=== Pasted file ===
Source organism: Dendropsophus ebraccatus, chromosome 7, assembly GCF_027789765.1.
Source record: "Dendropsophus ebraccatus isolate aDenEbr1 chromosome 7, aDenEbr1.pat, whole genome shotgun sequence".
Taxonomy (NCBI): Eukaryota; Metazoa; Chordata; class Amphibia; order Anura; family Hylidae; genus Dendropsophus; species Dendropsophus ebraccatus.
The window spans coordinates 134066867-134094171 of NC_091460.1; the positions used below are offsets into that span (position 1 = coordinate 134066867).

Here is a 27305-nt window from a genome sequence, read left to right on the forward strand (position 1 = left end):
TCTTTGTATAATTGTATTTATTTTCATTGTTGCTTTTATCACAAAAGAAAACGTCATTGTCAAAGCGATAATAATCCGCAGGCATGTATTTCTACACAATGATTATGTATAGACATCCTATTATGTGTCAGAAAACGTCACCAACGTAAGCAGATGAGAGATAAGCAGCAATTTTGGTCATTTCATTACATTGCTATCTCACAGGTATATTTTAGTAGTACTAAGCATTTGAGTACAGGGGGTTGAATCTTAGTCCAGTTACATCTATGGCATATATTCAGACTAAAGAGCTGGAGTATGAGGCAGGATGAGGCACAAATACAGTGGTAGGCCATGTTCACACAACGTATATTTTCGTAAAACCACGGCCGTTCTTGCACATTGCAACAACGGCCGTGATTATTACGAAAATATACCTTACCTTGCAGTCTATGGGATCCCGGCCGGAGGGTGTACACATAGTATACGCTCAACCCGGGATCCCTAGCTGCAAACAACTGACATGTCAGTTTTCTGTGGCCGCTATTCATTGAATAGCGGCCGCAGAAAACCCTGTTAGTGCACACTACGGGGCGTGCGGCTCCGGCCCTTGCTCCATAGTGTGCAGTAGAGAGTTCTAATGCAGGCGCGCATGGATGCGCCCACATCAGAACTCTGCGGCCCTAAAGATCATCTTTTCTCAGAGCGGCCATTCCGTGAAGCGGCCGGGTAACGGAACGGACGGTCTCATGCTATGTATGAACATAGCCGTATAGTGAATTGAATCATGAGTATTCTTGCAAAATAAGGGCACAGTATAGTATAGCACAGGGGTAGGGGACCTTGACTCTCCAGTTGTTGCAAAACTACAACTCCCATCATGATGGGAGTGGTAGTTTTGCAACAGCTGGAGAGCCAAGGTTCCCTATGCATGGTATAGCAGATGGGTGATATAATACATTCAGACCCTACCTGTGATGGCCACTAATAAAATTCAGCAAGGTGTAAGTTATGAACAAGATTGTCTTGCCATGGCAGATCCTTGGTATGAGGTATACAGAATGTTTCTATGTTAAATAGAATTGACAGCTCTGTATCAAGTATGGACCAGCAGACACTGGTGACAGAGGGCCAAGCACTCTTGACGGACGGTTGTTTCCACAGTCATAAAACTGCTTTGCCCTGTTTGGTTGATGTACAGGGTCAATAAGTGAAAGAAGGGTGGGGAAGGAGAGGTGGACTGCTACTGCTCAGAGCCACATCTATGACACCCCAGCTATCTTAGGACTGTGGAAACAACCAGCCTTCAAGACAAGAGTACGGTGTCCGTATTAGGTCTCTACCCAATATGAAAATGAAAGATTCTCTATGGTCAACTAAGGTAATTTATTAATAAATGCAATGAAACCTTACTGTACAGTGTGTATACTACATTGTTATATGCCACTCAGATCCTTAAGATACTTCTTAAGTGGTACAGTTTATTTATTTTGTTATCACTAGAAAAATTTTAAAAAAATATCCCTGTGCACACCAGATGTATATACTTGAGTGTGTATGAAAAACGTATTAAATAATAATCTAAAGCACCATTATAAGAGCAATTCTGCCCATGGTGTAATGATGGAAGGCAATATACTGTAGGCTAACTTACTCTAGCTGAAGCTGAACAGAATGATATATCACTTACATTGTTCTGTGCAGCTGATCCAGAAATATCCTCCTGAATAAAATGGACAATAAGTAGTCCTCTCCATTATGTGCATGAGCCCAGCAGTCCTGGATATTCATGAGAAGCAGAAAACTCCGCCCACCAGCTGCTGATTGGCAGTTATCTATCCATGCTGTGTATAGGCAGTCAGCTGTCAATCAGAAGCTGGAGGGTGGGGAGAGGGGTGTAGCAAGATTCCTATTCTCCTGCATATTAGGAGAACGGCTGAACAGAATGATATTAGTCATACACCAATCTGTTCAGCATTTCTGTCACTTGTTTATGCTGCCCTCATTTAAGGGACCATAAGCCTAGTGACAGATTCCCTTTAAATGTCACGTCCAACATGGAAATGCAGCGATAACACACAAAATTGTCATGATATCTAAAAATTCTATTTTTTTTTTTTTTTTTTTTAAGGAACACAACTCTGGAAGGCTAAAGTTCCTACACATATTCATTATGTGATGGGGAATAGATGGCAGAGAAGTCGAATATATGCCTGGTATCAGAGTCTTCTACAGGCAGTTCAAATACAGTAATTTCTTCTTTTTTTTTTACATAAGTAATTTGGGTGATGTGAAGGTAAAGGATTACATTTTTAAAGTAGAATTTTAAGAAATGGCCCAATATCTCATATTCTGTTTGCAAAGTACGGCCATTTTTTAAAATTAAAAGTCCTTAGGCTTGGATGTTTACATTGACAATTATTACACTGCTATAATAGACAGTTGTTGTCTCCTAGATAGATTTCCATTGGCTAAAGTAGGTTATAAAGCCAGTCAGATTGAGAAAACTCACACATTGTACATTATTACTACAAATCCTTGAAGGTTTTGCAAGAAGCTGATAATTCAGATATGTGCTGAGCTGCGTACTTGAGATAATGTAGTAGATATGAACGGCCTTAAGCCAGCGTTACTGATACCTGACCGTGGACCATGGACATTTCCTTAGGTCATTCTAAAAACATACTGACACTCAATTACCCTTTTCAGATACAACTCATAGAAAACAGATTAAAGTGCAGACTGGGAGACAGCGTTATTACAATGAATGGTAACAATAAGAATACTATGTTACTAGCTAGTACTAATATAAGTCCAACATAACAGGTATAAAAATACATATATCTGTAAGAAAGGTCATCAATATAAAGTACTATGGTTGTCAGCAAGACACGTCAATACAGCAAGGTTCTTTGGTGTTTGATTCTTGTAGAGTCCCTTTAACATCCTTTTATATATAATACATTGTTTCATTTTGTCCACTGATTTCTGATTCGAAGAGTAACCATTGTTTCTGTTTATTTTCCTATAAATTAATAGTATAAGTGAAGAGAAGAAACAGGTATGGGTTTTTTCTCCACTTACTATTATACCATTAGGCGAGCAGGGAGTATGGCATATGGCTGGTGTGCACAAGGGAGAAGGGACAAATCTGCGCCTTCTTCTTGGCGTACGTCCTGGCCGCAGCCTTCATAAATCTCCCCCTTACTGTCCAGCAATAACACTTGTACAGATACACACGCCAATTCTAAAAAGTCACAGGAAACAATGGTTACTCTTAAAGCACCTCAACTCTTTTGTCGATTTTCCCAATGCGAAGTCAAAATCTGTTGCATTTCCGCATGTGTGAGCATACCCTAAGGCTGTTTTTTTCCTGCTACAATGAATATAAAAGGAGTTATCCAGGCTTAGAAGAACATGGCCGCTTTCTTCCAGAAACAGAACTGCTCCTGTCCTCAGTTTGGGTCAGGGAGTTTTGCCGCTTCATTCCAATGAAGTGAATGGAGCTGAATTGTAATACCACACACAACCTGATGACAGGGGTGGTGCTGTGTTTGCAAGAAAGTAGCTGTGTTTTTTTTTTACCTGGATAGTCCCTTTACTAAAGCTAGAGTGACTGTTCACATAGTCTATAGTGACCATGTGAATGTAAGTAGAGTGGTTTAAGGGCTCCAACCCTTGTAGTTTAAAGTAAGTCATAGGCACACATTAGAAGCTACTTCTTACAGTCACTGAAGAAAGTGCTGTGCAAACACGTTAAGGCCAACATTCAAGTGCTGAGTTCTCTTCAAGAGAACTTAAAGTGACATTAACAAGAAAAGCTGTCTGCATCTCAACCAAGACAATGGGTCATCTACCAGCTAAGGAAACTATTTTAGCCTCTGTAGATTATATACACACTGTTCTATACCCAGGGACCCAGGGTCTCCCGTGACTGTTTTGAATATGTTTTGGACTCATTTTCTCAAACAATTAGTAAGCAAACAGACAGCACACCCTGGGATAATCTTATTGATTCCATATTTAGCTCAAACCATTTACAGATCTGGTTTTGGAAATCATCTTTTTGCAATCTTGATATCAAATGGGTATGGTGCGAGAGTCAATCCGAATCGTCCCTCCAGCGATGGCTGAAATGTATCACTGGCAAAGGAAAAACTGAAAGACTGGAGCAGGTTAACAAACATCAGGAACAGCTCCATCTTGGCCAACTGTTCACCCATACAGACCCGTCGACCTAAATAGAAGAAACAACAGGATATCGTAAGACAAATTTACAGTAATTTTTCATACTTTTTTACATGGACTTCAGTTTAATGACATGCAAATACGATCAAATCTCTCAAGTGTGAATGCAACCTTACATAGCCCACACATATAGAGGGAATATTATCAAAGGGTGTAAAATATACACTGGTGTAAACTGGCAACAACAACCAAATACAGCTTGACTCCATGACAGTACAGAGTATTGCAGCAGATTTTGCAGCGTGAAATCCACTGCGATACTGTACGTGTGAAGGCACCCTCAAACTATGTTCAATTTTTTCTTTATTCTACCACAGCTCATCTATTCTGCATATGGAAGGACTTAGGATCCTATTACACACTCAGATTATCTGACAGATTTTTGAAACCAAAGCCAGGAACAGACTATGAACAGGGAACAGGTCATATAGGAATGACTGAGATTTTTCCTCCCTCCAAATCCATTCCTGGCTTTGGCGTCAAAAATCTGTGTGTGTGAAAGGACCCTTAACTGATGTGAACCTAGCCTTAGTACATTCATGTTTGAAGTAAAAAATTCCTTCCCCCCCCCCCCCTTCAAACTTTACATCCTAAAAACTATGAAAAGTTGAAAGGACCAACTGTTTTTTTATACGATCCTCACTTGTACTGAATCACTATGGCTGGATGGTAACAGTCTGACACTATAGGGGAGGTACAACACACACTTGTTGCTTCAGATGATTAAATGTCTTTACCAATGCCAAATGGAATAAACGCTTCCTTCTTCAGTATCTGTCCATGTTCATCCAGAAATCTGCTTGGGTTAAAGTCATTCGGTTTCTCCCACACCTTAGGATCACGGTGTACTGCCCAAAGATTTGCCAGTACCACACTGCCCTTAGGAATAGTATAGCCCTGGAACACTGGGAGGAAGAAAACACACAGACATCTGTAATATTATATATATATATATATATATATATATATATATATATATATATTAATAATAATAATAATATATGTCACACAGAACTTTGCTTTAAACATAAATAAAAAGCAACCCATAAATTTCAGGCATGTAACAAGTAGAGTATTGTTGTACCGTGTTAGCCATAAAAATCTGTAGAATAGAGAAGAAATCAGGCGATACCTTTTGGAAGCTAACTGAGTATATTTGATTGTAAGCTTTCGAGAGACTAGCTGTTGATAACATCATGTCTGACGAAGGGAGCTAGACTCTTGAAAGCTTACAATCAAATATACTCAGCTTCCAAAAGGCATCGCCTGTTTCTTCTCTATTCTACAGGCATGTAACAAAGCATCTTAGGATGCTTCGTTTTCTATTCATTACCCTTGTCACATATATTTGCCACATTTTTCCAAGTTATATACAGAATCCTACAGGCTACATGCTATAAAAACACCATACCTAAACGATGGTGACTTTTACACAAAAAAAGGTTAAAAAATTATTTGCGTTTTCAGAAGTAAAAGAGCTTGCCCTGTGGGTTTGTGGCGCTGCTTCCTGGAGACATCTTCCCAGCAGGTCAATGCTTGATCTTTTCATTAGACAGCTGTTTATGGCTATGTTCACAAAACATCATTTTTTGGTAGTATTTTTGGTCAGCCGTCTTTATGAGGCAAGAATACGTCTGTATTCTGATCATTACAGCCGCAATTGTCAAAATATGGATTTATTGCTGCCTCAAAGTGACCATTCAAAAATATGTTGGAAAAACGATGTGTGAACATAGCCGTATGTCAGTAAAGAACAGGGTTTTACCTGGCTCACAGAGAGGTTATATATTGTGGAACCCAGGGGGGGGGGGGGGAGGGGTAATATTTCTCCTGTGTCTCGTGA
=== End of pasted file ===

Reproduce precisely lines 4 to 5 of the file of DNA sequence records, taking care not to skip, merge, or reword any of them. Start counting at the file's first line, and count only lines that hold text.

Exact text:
The window spans coordinates 134066867-134094171 of NC_091460.1; the positions used below are offsets into that span (position 1 = coordinate 134066867).

Here is a 27305-nt window from a genome sequence, read left to right on the forward strand (position 1 = left end):